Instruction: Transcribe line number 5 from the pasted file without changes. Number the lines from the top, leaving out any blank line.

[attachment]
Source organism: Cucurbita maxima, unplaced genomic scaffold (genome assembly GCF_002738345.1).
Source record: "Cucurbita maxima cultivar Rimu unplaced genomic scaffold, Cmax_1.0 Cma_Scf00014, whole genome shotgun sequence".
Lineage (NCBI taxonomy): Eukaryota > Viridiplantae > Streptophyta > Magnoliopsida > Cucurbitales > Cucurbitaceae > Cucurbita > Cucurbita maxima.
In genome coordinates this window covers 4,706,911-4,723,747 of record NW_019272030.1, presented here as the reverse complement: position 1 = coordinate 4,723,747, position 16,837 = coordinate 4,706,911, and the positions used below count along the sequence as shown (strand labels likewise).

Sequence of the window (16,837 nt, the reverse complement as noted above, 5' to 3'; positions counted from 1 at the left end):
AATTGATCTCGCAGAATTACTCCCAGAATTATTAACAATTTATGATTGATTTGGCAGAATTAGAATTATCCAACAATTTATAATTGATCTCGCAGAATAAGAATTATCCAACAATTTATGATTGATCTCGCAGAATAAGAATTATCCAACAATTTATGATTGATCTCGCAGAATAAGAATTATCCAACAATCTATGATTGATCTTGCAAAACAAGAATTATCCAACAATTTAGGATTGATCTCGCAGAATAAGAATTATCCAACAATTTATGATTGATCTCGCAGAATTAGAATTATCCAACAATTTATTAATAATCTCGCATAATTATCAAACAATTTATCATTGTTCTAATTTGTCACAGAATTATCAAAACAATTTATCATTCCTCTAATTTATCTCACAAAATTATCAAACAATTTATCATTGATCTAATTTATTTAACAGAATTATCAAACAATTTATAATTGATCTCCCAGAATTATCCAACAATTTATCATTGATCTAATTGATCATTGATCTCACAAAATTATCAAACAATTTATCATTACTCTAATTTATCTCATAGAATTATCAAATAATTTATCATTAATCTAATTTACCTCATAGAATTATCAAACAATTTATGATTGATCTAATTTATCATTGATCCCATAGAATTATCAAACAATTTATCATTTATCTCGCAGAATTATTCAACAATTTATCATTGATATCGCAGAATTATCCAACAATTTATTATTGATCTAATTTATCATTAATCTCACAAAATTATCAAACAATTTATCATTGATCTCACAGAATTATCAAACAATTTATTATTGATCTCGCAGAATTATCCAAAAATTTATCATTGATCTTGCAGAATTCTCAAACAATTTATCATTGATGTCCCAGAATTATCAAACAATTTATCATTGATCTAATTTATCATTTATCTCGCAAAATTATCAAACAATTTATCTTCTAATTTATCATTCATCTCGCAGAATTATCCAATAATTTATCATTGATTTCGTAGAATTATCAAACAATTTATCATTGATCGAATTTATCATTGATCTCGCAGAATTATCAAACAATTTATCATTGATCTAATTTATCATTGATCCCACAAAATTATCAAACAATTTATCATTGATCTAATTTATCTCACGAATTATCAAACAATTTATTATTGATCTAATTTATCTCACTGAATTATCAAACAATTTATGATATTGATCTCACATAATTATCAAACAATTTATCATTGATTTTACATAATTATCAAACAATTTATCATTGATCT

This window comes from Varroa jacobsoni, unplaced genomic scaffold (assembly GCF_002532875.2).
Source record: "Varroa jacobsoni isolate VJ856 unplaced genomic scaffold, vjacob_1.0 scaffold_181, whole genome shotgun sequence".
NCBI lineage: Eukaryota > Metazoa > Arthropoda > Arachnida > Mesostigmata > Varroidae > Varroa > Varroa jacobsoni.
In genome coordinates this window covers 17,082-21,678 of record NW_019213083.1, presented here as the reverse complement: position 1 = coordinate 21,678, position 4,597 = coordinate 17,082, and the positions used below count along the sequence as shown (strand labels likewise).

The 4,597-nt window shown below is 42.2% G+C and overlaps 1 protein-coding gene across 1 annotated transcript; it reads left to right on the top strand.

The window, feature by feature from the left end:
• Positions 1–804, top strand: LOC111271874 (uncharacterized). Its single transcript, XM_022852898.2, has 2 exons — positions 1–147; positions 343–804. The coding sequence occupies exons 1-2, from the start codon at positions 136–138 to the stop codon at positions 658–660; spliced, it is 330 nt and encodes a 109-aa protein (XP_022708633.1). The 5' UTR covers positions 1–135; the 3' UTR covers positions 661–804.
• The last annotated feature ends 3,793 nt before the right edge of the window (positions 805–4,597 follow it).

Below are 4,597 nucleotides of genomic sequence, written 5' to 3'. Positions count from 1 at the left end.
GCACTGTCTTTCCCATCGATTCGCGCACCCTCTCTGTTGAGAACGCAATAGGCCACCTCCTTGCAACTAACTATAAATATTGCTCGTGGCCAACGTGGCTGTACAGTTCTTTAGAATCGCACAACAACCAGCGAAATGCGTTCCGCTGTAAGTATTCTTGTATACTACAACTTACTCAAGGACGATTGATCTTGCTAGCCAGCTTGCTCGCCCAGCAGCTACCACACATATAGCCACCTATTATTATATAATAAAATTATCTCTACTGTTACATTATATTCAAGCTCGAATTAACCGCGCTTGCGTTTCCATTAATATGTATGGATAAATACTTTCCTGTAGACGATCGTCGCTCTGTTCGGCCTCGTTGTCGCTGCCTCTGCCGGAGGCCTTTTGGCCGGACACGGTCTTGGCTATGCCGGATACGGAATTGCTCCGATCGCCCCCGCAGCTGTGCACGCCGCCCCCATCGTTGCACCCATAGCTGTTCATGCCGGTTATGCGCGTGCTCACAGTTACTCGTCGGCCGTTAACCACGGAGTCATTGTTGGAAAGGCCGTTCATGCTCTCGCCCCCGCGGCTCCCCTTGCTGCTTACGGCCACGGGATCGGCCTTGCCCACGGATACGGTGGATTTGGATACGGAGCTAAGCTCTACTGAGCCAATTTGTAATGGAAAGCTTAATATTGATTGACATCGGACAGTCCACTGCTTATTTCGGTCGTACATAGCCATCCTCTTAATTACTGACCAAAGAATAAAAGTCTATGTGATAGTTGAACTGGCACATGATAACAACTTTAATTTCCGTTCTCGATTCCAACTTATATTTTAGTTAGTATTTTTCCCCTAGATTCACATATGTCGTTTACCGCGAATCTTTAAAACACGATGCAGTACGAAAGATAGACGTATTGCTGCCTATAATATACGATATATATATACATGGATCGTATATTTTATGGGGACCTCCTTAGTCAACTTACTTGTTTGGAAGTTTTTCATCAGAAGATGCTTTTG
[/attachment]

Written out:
Sequence of the window (16,837 nt, the reverse complement as noted above, 5' to 3'; positions counted from 1 at the left end):